Wednesday, June 03, 2009


A few weeks ago, around Mother's Day, my dad was volunteering with the SAWs program at St. Luke's and Second Presbyterian Church. They were building a wheelchair ramp for this family in Indianapolis, and in the course of the day, they got to know the owner of the home to which they were adding the wheelchair ramp.

While they were talking, the homeowner all of a sudden asked my dad to wait right where he was and ran into the house. When he came back, he had a decorative, clear glass candy dish in his hands, which he gave to my dad to share with my mom as a Mother's Day gift. My folks now keep that delicate, beautiful dish on their kitchen counter, right in the middle of everything at the house.

This afternoon I went to Broadway Church, where I used to work, to have lunch with my former co-worker, Mary. When I walked in, Mary immediately handed me a decorative, clear glass votive holder shaped like a sleeping kitten.

"This is from Fannie," Mary told me. "She dropped it off the other day to let you know she's thinking of you."

Fannie is one of the neighbors who lives around the church. She was facing an uphill battle (troubled relationship, medical issues, financial issues, etc.) when I first met her a year and a half ago. And over the course of several months, we got to know each other through conversations in my office and in the 'hood, including an eye-opening trip to the Wishard Hospital ER after some bad stuff went down at her apartment. I haven't seen Fannie since I left Broadway Church about six months ago.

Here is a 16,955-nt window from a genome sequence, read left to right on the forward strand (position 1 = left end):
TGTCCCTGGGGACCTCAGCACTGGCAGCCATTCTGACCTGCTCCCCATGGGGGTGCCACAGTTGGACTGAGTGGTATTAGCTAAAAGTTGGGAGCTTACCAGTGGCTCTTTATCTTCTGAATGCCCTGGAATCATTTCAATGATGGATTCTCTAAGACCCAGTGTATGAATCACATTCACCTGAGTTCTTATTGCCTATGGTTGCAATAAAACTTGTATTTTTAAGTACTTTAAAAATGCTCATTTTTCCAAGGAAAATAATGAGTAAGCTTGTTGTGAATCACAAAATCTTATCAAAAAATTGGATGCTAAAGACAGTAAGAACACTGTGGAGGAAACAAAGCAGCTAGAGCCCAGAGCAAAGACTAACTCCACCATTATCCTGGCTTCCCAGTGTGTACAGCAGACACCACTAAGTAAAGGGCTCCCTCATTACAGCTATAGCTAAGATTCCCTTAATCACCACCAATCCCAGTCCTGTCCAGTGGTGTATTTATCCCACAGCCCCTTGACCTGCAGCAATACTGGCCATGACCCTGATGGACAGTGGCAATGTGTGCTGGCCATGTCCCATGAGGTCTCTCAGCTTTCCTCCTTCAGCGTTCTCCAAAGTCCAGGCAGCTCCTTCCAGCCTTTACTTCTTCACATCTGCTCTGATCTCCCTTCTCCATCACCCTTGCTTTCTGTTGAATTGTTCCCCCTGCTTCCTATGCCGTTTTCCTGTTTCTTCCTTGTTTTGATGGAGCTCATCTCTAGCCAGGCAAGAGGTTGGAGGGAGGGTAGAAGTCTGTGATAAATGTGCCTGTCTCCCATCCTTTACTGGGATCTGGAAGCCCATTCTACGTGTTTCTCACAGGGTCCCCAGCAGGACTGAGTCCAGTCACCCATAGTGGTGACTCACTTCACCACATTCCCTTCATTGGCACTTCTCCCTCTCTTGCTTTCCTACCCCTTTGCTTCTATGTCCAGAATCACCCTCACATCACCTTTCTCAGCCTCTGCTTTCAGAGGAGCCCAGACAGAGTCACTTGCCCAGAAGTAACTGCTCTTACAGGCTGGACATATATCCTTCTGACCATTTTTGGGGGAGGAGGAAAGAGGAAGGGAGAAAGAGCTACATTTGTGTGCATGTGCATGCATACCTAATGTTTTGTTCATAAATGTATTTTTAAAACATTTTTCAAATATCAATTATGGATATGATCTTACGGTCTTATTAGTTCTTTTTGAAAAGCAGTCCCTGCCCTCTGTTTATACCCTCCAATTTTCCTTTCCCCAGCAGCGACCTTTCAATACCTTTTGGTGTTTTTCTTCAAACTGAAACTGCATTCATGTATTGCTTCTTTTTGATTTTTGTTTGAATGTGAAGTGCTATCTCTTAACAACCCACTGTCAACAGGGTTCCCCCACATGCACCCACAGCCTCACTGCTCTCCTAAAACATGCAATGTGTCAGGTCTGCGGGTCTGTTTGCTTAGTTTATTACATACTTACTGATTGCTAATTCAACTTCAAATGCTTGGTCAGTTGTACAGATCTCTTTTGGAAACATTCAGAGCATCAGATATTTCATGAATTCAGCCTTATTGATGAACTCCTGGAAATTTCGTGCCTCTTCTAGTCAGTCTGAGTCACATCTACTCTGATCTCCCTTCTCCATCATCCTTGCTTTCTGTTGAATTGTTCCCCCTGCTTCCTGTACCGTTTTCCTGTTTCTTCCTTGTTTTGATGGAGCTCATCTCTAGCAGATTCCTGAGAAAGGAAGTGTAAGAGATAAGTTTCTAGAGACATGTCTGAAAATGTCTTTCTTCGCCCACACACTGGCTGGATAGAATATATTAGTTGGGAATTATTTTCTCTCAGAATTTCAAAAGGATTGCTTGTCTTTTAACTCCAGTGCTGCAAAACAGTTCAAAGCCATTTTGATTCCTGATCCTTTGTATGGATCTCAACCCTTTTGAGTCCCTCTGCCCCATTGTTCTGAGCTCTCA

When Mary gave me the gift from Fannie, I told her between sniffles (shut up) about the glass candy dish that my dad had recently received, and I marvelled (again) at the generosity of those who have so little. And I felt ignorant (again) both for being surprised at the gift, from such a darling woman, and for not being more generous with what I have to give. Above all, I appreciated the reminder to be grateful for the multitudes of blessings in my life -- and I seriously mean "multitudes."

Those two gifts -- one for my dad and one for me, received about a week apart -- are, I think, great symbols of how we should treat each other: sharing with each other everything we have out of joy, celebrating the delicate beauty of each other with delight, and remembering to be grateful for what we do have.

For, even when it's hard to see it, we are truly and greatly blessed.

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